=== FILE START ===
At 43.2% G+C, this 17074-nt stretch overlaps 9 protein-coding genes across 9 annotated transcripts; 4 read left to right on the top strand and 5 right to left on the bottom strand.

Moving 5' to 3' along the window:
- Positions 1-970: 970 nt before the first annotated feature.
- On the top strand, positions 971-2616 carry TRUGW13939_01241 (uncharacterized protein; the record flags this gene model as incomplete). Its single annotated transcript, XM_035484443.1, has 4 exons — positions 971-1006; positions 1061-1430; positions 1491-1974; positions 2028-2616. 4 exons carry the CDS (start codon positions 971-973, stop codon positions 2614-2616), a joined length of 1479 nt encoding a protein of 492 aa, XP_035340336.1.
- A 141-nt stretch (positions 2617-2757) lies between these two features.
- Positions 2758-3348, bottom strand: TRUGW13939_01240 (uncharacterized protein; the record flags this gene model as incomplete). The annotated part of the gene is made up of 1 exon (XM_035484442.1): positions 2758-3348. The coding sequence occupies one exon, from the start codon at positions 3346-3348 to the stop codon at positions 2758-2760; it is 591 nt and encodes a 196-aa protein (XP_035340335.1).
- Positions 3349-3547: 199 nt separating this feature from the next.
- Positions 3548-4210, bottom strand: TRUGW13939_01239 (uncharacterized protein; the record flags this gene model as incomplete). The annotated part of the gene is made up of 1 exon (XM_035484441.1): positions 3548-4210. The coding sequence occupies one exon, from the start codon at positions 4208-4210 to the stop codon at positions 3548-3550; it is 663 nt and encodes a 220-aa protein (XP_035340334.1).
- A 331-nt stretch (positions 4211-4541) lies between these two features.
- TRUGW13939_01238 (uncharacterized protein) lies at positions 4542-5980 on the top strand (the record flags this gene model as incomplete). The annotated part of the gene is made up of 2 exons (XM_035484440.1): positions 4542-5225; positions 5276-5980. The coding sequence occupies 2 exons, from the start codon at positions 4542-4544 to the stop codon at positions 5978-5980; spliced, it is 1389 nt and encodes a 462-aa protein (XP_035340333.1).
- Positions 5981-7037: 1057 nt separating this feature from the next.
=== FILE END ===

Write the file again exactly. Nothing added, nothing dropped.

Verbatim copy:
At 43.2% G+C, this 17074-nt stretch overlaps 9 protein-coding genes across 9 annotated transcripts; 4 read left to right on the top strand and 5 right to left on the bottom strand.

Moving 5' to 3' along the window:
- Positions 1-970: 970 nt before the first annotated feature.
- On the top strand, positions 971-2616 carry TRUGW13939_01241 (uncharacterized protein; the record flags this gene model as incomplete). Its single annotated transcript, XM_035484443.1, has 4 exons — positions 971-1006; positions 1061-1430; positions 1491-1974; positions 2028-2616. 4 exons carry the CDS (start codon positions 971-973, stop codon positions 2614-2616), a joined length of 1479 nt encoding a protein of 492 aa, XP_035340336.1.
- A 141-nt stretch (positions 2617-2757) lies between these two features.
- Positions 2758-3348, bottom strand: TRUGW13939_01240 (uncharacterized protein; the record flags this gene model as incomplete). The annotated part of the gene is made up of 1 exon (XM_035484442.1): positions 2758-3348. The coding sequence occupies one exon, from the start codon at positions 3346-3348 to the stop codon at positions 2758-2760; it is 591 nt and encodes a 196-aa protein (XP_035340335.1).
- Positions 3349-3547: 199 nt separating this feature from the next.
- Positions 3548-4210, bottom strand: TRUGW13939_01239 (uncharacterized protein; the record flags this gene model as incomplete). The annotated part of the gene is made up of 1 exon (XM_035484441.1): positions 3548-4210. The coding sequence occupies one exon, from the start codon at positions 4208-4210 to the stop codon at positions 3548-3550; it is 663 nt and encodes a 220-aa protein (XP_035340334.1).
- A 331-nt stretch (positions 4211-4541) lies between these two features.
- TRUGW13939_01238 (uncharacterized protein) lies at positions 4542-5980 on the top strand (the record flags this gene model as incomplete). The annotated part of the gene is made up of 2 exons (XM_035484440.1): positions 4542-5225; positions 5276-5980. The coding sequence occupies 2 exons, from the start codon at positions 4542-4544 to the stop codon at positions 5978-5980; spliced, it is 1389 nt and encodes a 462-aa protein (XP_035340333.1).
- Positions 5981-7037: 1057 nt separating this feature from the next.